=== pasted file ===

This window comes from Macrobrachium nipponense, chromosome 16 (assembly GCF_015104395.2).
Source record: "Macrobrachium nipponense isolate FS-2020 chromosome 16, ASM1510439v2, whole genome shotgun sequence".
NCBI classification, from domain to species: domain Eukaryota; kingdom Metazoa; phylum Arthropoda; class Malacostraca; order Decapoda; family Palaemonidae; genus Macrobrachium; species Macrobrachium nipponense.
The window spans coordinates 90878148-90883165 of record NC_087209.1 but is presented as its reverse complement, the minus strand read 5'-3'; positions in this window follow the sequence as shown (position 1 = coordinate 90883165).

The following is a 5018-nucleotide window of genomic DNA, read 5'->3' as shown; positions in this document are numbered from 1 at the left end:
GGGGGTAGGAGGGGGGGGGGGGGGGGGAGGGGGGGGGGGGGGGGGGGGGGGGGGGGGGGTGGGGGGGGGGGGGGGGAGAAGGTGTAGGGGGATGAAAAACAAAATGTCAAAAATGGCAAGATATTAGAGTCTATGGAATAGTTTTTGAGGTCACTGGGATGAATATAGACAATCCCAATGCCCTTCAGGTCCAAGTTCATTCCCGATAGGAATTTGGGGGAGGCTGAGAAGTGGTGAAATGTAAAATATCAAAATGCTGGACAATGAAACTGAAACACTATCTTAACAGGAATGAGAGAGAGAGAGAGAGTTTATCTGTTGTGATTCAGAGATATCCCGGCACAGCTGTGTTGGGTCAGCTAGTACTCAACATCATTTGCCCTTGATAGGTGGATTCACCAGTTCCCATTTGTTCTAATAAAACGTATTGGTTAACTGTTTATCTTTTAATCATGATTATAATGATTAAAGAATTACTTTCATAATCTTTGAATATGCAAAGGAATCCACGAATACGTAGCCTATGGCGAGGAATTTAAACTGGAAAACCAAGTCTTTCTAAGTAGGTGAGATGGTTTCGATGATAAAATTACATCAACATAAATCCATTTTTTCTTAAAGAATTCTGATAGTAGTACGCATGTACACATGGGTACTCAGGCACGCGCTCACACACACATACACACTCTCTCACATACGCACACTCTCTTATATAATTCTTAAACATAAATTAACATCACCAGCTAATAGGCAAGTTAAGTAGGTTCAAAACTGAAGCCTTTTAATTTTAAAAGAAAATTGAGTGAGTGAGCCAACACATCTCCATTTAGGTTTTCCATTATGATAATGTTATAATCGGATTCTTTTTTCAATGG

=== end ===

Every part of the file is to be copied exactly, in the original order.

This window comes from Macrobrachium nipponense, chromosome 16 (assembly GCF_015104395.2).
Source record: "Macrobrachium nipponense isolate FS-2020 chromosome 16, ASM1510439v2, whole genome shotgun sequence".
NCBI classification, from domain to species: domain Eukaryota; kingdom Metazoa; phylum Arthropoda; class Malacostraca; order Decapoda; family Palaemonidae; genus Macrobrachium; species Macrobrachium nipponense.
The window spans coordinates 90878148-90883165 of record NC_087209.1 but is presented as its reverse complement, the minus strand read 5'-3'; positions in this window follow the sequence as shown (position 1 = coordinate 90883165).

The following is a 5018-nucleotide window of genomic DNA, read 5'->3' as shown; positions in this document are numbered from 1 at the left end:
GGGGGTAGGAGGGGGGGGGGGGGGGGGAGGGGGGGGGGGGGGGGGGGGGGGGGGGGGGGTGGGGGGGGGGGGGGGGAGAAGGTGTAGGGGGATGAAAAACAAAATGTCAAAAATGGCAAGATATTAGAGTCTATGGAATAGTTTTTGAGGTCACTGGGATGAATATAGACAATCCCAATGCCCTTCAGGTCCAAGTTCATTCCCGATAGGAATTTGGGGGAGGCTGAGAAGTGGTGAAATGTAAAATATCAAAATGCTGGACAATGAAACTGAAACACTATCTTAACAGGAATGAGAGAGAGAGAGAGAGTTTATCTGTTGTGATTCAGAGATATCCCGGCACAGCTGTGTTGGGTCAGCTAGTACTCAACATCATTTGCCCTTGATAGGTGGATTCACCAGTTCCCATTTGTTCTAATAAAACGTATTGGTTAACTGTTTATCTTTTAATCATGATTATAATGATTAAAGAATTACTTTCATAATCTTTGAATATGCAAAGGAATCCACGAATACGTAGCCTATGGCGAGGAATTTAAACTGGAAAACCAAGTCTTTCTAAGTAGGTGAGATGGTTTCGATGATAAAATTACATCAACATAAATCCATTTTTTCTTAAAGAATTCTGATAGTAGTACGCATGTACACATGGGTACTCAGGCACGCGCTCACACACACATACACACTCTCTCACATACGCACACTCTCTTATATAATTCTTAAACATAAATTAACATCACCAGCTAATAGGCAAGTTAAGTAGGTTCAAAACTGAAGCCTTTTAATTTTAAAAGAAAATTGAGTGAGTGAGCCAACACATCTCCATTTAGGTTTTCCATTATGATAATGTTATAATCGGATTCTTTTTTCAATGG